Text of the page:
Personalising educational materials
Putting students into learning groups according to their test performance is routine in some schools. But tailoring teaching to ability groups in this manner does not improve performance. This strategy does not allow for the fine-grained differentiation that personalised education hopes to achieve.
Streaming and setting are ways of separating students by ability for learning in school. Streaming, or tracking, is the separation of students for all or most of their classes. For example, in the 164 grammar schools in England, only the top performers on a test at age 11 are admitted, with the remaining pupils going to comprehensive schools (unless parents pay for private education). Setting occurs within schools (and within year groups) when students are separated by ability for specific subjects – one example of setting that happened in my own school was being put into groups for top, middle, or bottom ability in maths.
“Grouping learners in streams and sets isn’t the same as personalising education. Ability grouping is a crude method of tailoring that cannot take into account many of the different factors affecting performance.”
Separating students like this according to their ability (or more accurately, to their performance on tests) occurs so that teachers can use strategies suitable for the specific group in front of them, without having to cater for a whole range of abilities. While this may sound like a sensible way of teaching and learning, meta-analyses show that students who are taught in this way tend to perform worse than those in a mixed ability group.
Does this mean attempts at personalisation are futile?
We might conclude from these findings that tailoring education to individuals’ abilities is not a worthwhile pursuit. But grouping learners in streams and sets isn’t the same as personalising education – it’s a crude method of tailoring that cannot take into account many of the different factors affecting performance.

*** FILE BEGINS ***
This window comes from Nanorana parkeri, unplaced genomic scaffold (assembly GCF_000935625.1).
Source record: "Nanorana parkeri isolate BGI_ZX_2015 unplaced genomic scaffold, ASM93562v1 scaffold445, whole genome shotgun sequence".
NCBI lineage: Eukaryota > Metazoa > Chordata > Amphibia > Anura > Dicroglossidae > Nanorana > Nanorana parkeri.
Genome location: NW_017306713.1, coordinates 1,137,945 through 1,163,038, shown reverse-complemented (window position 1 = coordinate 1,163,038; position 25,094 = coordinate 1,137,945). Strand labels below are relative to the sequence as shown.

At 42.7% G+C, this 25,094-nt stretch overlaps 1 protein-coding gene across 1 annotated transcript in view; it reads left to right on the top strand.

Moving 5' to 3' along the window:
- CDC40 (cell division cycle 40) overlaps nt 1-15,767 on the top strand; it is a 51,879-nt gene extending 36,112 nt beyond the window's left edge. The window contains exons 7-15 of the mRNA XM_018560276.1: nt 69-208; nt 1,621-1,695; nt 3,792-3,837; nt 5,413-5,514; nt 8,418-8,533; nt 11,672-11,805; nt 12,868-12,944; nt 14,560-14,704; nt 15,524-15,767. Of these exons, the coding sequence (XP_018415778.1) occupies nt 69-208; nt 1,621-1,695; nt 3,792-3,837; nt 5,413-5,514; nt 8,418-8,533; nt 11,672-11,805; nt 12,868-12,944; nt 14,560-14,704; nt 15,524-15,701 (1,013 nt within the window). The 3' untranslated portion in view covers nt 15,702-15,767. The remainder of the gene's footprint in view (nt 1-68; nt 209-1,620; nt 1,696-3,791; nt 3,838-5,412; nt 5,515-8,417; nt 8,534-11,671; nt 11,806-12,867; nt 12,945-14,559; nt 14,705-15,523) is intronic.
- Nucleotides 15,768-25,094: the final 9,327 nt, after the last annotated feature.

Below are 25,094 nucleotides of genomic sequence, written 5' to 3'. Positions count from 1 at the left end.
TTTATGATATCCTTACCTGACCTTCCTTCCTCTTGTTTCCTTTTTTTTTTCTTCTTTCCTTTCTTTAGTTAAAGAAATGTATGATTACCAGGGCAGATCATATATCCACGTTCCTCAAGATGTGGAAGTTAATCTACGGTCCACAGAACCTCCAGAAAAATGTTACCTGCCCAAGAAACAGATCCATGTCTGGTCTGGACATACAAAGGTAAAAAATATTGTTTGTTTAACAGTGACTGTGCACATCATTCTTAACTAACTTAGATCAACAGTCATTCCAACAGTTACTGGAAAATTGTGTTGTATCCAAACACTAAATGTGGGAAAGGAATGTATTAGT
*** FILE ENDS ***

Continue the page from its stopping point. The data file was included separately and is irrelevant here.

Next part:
Students in the bottom maths set, for example, might be performing poorly for all sorts of different reasons. One pupil might have a low maths score because they don’t understand proportions, another might struggle with algebra, and another might have difficulty with geometry. One student might have low confidence or motivation in maths, while another might have poor working memory, unable to hold information in mind for mental calculations. Grouping students into streams or sets based on a single maths outcome measure will not automatically be better for each of these pupils with different needs.
“Grouping students into streams or sets based on a single maths outcome measure will not automatically be better for each of these pupils with different needs.”
Furthermore, streaming and setting may not allow for changes over time. A student who performed poorly one year may then be put into a group that doesn’t suit their ability a few months later if progress hasn’t been as anticipated. In the case of grammar school streaming, it is often too late to change groups.
Separation may also mean that students are not exposed to such a wide range of learning and performance strategies, such as seeing an explanation given to other pupils. It may also mean there are less opportunities for students to learn from and help one another.
Tailoring education by streams and sets does not help students to learn. But this does not mean abandoning individualised education. The vision for personalised education is differentiated learning materials aimed at a range of factors affecting performance, not just one test score. For example, a maths app might identify areas of weakness and help individual students work on specific areas based on their own abilities.
“Different evidence-based approaches to teaching and learning should be actively integrated to produce a rich, engaging learning environment.”
With any programme of individualisation, it will be important to consider what might be lost from the process, such as group work, or hearing a range of explanations. Personalised education should not simply become a range of apps designed to replace all other types of learning, especially as there is good evidence that group work is effective, for example.
Different evidence-based approaches to teaching and learning should be actively integrated to produce a rich, engaging learning environment. Perhaps personalisation, alongside working in groups of mixed ability, will ensure each student is provided the best possible learning environment.